On Oct. 19, a visitor from outer space was discovered by the PAN-STARRS telescope in Hawaii. No, it wasn’t a spaceship full of alien creatures. The visitor was a space rock from outside our solar system.
Many comets and asteroids that we see come from the same materials that formed the sun and the planets. We know this because some fall to Earth as meteorites and can be taken to the lab, where the chemical composition is determined.
Almost all of the comets move toward the sun in the same plane as the planets orbit. If the comets came from outside the solar system, you might expect that they would come in from all angles, some from above the planetary plane and some from below.
Because many comets move nearly parallel with the planetary plane, we assume that these rocks are part of the stuff that made our solar system.
The space rock just discovered, first named A/2017 U1 (appropriate for an asteroid) and then renamed I1 (for interstellar object No. 1) came in from above the planetary plane, dipped below as it orbited the sun, flew past Earth and is exiting above the plane. This trajectory is almost perpendicular to the planetary plane.
Having a weird trajectory is not enough to prove it’s from outer space. The real zinger is that it’s traveling at high speed — so fast that its orbit takes it straight out of the solar system. At its highest speed, it was going nearly 200,000 mph.
In contrast, all comets and asteroids have elliptical orbits, which take them repeatedly around the sun. Some comets, like the famed Halley’s comet, return at regular intervals.
It takes 75 years for Halley’s comet to complete each orbit, but the space rock I1 will never come back. Like a rocket with enough velocity to escape Earth’s pull, I1 has enough velocity to escape the sun’s pull.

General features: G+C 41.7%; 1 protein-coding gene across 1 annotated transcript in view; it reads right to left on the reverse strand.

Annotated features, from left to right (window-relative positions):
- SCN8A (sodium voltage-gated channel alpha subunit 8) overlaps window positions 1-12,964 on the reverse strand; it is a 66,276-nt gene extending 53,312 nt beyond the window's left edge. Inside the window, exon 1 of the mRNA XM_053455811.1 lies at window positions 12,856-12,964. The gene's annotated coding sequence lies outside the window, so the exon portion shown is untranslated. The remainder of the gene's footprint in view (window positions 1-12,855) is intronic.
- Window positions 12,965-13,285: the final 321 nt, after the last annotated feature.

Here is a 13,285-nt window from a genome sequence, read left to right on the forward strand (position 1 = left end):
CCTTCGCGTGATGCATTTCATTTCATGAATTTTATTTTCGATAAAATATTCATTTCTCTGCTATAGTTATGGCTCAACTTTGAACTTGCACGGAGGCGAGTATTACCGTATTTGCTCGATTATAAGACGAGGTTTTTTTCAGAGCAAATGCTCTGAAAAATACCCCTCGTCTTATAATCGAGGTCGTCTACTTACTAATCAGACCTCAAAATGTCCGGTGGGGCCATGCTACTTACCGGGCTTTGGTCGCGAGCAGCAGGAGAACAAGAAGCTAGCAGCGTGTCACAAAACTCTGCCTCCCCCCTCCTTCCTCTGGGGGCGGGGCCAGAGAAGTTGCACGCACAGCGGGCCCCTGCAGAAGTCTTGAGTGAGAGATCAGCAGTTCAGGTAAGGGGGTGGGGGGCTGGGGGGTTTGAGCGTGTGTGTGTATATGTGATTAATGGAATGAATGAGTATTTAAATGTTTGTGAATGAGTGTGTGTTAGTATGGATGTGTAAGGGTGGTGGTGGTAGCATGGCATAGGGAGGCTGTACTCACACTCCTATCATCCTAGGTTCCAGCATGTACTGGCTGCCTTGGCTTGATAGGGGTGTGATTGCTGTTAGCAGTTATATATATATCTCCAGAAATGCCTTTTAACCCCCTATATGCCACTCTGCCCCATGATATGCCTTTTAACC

So where did this space rock come from? Presumably, it was ejected from another solar system eons ago and traveled across interstellar space until it was pulled in by the sun.
This is what makes it so interesting. Is the chemical composition of other planetary systems similar to that of our solar system? If we could zoom out to collect a sample of this rock, we could see whether it’s like our asteroids or something completely different.
Another way of finding out about its composition is to look at the light scattering off it. Unfortunately, it is now far enough away to be too dim. All that we can tell is that it has a reddish hue.
Fortunately or not, the rate of extra-solar rocks visiting our solar system is rare. In fact, this is the first one ever discovered, hence its designation as I1.
PAN-STARRS (the Panoramic Survey Telescope and Rapid Response System) was built by a multinational consortium with the major goal of discovering and characterizing objects approaching Earth. If a massive asteroid were headed toward Earth, this telescope should give an early warning.
One of the reasons that PAN-STARRS didn’t see I1 earlier is that it came in from the other side of the sun at such a high speed. Luckily, I1 wasn’t going to hit Earth.
The chances that a random space rock of sufficient size would come from outer space and hit Earth are astronomically small. But with PAN-STARRS and other telescopes looking out for us, we’ll know if an asteroid is on a collision course with Earth.
And just maybe we’ll get another opportunity to grab a chunk of rock from the next visitor from beyond our solar system.